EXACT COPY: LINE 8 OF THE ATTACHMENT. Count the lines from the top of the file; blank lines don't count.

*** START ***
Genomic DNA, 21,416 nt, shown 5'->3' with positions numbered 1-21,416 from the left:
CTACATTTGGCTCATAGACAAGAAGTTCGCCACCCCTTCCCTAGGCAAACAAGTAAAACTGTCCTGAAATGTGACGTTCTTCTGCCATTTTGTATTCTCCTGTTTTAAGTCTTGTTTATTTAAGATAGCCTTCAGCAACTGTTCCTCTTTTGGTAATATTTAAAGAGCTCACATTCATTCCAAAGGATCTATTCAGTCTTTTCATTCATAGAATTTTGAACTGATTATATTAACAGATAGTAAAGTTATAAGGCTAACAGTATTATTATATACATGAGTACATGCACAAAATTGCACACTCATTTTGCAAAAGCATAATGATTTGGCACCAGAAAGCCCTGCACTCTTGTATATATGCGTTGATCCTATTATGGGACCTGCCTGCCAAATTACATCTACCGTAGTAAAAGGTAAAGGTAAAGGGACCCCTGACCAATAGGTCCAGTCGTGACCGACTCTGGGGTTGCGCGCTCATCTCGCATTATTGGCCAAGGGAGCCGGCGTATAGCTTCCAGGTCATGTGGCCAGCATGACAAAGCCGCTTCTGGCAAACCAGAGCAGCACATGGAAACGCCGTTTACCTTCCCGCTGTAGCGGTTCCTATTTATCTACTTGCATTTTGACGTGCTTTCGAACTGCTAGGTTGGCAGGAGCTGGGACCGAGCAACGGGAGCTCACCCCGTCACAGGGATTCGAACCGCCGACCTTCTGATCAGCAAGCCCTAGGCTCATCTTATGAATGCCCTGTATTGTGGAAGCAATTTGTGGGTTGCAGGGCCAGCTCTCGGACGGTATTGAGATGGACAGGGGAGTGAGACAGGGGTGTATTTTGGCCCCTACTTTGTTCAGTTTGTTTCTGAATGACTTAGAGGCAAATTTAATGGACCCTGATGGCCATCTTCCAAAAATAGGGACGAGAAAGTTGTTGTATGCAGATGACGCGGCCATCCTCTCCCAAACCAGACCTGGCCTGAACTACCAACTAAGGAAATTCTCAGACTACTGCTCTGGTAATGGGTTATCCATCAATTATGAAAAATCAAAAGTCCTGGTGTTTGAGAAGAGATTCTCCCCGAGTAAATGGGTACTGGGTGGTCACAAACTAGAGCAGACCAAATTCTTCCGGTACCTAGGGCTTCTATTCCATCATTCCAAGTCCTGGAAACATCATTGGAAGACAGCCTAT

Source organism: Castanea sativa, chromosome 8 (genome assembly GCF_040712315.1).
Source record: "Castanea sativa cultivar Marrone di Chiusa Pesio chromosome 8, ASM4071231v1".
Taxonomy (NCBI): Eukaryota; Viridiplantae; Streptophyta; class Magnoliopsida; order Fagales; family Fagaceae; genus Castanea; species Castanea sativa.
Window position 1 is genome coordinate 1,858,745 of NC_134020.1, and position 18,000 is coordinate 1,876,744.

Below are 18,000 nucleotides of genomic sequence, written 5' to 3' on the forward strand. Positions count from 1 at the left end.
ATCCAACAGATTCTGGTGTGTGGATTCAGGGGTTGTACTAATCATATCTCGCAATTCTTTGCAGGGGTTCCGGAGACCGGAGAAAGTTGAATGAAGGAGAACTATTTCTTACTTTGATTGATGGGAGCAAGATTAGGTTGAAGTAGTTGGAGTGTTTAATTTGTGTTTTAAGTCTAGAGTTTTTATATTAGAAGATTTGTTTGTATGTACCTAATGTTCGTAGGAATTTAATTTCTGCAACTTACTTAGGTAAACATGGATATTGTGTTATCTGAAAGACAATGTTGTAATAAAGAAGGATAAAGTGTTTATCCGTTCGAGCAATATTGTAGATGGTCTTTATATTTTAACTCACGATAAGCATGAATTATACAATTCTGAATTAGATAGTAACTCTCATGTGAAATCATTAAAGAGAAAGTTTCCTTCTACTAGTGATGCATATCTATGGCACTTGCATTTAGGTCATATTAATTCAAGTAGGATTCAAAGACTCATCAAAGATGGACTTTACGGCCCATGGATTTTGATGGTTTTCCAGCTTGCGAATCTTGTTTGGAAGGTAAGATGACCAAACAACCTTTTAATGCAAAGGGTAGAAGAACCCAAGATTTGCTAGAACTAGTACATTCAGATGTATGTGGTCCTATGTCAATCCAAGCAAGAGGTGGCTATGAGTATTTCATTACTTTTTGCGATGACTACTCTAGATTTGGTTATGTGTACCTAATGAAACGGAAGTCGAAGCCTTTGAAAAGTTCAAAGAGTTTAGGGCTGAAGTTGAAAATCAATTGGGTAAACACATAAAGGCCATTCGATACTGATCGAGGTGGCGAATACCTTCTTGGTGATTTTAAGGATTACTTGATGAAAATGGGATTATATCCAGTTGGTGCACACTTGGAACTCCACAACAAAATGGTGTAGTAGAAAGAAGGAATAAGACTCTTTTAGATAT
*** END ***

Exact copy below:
ATCCAACAGATTCTGGTGTGTGGATTCAGGGGTTGTACTAATCATATCTCGCAATTCTTTGCAGGGGTTCCGGAGACCGGAGAAAGTTGAATGAAGGAGAACTATTTCTTACTTTGATTGATGGGAGCAAGATTAGGTTGAAGTAGTTGGAGTGTTTAATTTGTGTTTTAAGTCTAGAGTTTTTATATTAGAAGATTTGTTTGTATGTACCTAATGTTCGTAGGAATTTAATTTCTGCAACTTACTTAGGTAAACATGGATATTGTGTTATCTGAAAGACAATGTTGTAATAAAGAAGGATAAAGTGTTTATCCGTTCGAGCAATATTGTAGATGGTCTTTATATTTTAACTCACGATAAGCATGAATTATACAATTCTGAATTAGATAGTAACTCTCATGTGAAATCATTAAAGAGAAAGTTTCCTTCTACTAGTGATGCATATCTATGGCACTTGCATTTAGGTCATATTAATTCAAGTAGGATTCAAAGACTCATCAAAGATGGACTTTACGGCCCATGGATTTTGATGGTTTTCCAGCTTGCGAATCTTGTTTGGAAGGTAAGATGACCAAACAACCTTTTAATGCAAAGGGTAGAAGAACCCAAGATTTGCTAGAACTAGTACATTCAGATGTATGTGGTCCTATGTCAATCCAAGCAAGAGGTGGCTATGAGTATTTCATTACTTTTTGCGATGACTACTCTAGATTTGGTTATGTGTACCTAATGAAACGGAAGTCGAAGCCTTTGAAAAGTTCAAAGAGTTTAGGGCTGAAGTTGAAAATCAATTGGGTAAACACATAAAGGCCATTCGATACTGATCGAGGTGGCGAATACCTTCTTGGTGATTTTAAGGATTACTTGATGAAAATGGGATTATATCCAGTTGGTGCACACTTGGAACTCCACAACAAAATGGTGTAGTAGAAAGAAGGAATAAGACTCTTTTAGATAT